Managing the Intersection of Aquaculture Development and Invasive Species
Gary C. Matlock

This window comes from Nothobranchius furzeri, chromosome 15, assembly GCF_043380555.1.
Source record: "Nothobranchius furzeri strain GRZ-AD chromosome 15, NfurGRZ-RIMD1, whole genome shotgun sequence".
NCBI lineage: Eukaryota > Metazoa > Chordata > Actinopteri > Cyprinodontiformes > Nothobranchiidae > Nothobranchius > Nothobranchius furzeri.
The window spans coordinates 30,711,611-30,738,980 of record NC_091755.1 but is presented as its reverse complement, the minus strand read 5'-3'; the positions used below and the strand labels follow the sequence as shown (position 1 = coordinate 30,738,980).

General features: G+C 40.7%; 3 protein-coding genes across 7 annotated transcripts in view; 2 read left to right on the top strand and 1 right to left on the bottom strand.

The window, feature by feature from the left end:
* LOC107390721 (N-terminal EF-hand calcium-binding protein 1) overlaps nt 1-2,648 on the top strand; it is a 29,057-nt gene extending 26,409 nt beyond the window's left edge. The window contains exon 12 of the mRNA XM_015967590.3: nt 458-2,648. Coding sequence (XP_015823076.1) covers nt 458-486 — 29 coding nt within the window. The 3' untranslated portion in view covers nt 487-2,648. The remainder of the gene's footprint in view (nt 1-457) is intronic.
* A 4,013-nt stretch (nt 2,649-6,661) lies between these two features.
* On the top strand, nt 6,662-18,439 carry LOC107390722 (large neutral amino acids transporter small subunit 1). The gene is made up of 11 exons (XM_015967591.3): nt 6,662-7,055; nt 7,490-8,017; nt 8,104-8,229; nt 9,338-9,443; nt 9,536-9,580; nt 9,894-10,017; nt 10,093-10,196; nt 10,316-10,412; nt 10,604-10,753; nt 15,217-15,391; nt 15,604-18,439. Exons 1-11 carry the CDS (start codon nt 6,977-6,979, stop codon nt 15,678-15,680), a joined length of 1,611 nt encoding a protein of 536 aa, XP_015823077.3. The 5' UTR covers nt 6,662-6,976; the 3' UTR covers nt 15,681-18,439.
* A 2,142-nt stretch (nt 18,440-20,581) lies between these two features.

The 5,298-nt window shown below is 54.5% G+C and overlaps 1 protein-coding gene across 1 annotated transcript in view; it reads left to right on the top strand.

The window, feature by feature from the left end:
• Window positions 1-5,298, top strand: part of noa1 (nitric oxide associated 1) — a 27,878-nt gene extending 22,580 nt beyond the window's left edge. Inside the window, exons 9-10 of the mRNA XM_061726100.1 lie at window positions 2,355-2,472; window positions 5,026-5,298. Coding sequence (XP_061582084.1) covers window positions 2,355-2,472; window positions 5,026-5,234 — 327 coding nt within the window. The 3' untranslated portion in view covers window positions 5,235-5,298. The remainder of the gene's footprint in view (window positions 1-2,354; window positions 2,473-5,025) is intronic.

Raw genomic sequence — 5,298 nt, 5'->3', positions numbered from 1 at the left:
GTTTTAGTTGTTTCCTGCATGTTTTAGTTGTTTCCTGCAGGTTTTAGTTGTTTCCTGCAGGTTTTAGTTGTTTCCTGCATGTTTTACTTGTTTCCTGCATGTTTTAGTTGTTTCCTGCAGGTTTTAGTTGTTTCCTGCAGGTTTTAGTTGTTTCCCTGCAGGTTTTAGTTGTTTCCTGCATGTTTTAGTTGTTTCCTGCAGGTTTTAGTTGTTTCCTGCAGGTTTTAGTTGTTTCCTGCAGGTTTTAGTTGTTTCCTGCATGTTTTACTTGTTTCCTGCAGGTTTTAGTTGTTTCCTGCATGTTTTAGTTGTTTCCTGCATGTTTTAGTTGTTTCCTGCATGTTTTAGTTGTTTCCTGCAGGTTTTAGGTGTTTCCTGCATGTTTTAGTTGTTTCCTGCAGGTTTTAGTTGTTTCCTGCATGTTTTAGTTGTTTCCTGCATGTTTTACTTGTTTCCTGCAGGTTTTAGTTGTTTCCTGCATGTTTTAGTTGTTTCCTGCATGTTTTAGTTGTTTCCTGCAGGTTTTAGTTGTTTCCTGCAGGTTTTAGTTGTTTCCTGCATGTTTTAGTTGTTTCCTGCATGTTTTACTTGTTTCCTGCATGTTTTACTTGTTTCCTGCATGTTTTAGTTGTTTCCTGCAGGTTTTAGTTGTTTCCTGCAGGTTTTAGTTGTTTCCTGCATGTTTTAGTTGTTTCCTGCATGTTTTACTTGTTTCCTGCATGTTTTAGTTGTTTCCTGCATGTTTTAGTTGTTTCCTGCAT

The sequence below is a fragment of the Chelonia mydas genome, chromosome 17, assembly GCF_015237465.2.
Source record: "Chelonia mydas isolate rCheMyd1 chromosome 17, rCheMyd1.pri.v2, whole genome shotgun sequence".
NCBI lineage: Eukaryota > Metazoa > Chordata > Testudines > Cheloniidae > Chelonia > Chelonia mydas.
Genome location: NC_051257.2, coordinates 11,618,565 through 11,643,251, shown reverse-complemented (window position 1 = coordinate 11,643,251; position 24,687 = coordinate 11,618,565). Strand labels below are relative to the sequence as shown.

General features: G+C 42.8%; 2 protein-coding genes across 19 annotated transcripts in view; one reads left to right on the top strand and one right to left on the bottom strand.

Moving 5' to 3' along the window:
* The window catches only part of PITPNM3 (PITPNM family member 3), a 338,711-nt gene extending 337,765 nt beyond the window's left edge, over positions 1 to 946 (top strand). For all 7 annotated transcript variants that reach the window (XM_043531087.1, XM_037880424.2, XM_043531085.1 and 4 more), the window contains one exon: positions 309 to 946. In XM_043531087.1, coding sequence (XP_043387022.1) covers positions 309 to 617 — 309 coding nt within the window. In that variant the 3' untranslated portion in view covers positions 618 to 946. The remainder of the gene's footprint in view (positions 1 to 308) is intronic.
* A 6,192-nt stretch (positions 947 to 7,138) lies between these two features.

Abstract.—Aquaculture development in the United States continues its expansion from freshwater into coastal and nearshore oceanic environments. As it does so, the selection of species to culture and the location of culture operations are generating much debate about the role of government entities, especially agriculture and conservation agencies, in the management of this development. Many in the industry argue that regulations are already too onerous, subsidies are too few, governmental encouragement is too little, and that the best way to correct these problems is to place all control over the development in governmental agriculture agencies. Others argue that the potential environmental impacts of aquaculture could be so adverse, or at least so uncertain that conservation agencies need to impose even more controls. This debate occurred in Texas in the 1980s as private aquaculture sought to increase the culture of nonindigenous species, in both private and public waters. The potential effects on native species in public waters led to legislation that attempted to balance economic development with environmental safeguards. However, only Texas was affected by the statute and subsequent regulations. Since the potential environmental affects of aquaculture development will undoubtedly cross local, state, and tribal boundaries, it is now felt by many that the regulation of the species cultured and sites selected should be a federal issue. The same questions about who within the federal government should have responsibility for managing aquaculture development require resolution. This paper will examine lessons learned from the Texas experience for possible application in the federal arena.